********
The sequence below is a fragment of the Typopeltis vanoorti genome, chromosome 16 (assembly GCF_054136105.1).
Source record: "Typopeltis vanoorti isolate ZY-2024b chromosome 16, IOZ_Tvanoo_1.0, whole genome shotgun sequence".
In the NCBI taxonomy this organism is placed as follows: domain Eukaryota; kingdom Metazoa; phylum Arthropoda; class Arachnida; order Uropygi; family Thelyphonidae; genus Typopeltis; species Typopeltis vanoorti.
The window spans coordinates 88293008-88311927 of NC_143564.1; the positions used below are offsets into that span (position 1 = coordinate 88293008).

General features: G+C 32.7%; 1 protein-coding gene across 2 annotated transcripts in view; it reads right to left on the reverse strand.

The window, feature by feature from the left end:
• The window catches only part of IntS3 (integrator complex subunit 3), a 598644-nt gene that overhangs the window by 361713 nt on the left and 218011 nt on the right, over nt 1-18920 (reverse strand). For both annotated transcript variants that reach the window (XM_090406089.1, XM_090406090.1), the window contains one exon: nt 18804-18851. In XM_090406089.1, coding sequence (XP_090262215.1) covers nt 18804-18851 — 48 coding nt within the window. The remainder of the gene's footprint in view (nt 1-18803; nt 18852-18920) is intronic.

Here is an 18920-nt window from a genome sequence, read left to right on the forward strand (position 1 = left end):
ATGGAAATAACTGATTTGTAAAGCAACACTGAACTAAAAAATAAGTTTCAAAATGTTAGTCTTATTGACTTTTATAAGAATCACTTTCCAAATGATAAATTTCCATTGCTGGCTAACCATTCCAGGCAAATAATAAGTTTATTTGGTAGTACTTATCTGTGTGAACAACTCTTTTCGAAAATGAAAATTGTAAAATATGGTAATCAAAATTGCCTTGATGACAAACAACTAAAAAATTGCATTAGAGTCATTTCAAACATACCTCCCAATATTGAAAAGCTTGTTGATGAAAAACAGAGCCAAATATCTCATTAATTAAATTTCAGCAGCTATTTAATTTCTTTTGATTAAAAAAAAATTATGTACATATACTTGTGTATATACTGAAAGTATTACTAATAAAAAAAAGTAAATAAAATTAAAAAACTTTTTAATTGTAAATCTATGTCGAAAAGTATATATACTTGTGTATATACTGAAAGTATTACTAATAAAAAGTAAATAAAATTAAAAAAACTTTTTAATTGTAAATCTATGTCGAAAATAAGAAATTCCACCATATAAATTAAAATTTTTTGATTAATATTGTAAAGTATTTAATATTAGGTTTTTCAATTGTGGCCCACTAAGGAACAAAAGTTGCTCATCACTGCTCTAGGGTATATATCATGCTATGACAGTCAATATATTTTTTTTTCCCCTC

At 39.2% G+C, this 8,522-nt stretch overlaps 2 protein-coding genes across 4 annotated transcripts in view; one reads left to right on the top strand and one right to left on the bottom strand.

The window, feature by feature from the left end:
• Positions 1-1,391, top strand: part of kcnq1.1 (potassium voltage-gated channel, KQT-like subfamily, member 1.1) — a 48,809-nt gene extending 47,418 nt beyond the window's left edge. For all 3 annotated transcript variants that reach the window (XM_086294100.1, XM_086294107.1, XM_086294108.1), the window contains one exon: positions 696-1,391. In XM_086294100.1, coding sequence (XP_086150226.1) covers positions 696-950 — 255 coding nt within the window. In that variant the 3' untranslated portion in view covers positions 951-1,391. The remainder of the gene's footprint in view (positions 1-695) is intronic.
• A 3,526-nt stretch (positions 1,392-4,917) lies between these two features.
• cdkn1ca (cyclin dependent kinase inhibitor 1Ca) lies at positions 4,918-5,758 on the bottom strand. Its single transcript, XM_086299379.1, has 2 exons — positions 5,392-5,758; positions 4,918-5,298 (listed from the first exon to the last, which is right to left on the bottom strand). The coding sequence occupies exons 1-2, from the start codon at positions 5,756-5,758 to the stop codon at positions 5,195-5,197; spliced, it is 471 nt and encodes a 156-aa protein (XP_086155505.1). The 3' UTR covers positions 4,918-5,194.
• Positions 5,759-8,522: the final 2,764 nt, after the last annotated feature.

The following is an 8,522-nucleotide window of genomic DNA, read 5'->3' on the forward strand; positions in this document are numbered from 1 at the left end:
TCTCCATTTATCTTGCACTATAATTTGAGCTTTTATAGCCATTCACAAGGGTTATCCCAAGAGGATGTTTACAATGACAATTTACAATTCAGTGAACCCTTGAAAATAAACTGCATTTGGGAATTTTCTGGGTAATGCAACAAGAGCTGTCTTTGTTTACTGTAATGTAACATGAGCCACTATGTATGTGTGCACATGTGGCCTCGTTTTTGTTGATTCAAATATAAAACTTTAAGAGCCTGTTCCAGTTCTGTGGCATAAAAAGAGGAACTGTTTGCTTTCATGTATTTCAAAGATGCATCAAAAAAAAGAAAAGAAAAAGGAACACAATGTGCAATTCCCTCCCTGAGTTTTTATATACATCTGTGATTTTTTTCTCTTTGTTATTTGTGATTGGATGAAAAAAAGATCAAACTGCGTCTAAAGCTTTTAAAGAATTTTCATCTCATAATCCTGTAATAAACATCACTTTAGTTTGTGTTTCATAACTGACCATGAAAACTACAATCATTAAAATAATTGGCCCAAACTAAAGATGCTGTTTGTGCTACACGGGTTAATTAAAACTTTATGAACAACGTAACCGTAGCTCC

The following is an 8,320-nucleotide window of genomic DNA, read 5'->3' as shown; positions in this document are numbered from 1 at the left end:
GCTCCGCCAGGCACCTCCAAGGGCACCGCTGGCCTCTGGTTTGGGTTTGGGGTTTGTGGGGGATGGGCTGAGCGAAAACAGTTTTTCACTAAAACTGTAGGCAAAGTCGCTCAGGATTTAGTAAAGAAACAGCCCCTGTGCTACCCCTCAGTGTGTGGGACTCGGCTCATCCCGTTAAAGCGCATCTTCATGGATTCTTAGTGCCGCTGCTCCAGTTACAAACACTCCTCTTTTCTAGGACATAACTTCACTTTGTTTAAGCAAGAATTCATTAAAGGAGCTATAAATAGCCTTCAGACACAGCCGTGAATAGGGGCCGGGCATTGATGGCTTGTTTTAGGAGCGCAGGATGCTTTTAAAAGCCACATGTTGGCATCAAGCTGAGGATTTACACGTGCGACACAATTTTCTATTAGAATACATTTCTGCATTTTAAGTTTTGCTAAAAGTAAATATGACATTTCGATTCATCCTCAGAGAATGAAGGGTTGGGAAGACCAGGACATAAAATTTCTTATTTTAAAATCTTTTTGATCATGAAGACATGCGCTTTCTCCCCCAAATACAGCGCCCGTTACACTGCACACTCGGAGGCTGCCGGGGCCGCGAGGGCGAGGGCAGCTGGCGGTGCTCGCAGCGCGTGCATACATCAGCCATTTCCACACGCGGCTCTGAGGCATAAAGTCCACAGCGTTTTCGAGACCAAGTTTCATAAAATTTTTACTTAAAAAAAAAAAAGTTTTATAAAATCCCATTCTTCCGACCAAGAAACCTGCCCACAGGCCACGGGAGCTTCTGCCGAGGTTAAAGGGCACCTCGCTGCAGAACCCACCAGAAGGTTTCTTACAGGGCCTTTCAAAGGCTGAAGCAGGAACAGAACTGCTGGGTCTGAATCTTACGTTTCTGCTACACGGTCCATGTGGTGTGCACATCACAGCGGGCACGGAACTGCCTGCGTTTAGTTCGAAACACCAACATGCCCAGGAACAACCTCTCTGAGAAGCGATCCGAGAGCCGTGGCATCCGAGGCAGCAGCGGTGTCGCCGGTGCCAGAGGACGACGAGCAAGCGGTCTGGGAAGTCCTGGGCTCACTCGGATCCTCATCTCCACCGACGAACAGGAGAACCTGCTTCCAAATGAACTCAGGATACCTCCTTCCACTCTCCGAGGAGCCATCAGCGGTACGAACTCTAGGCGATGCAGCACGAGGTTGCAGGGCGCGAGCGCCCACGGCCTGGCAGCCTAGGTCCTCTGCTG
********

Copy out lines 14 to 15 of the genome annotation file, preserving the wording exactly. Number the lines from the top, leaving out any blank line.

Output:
• cdkn1ca (cyclin dependent kinase inhibitor 1Ca) lies at positions 4,918-5,758 on the bottom strand. Its single transcript, XM_086299379.1, has 2 exons — positions 5,392-5,758; positions 4,918-5,298 (listed from the first exon to the last, which is right to left on the bottom strand). The coding sequence occupies exons 1-2, from the start codon at positions 5,756-5,758 to the stop codon at positions 5,195-5,197; spliced, it is 471 nt and encodes a 156-aa protein (XP_086155505.1). The 3' UTR covers positions 4,918-5,194.
• Positions 5,759-8,522: the final 2,764 nt, after the last annotated feature.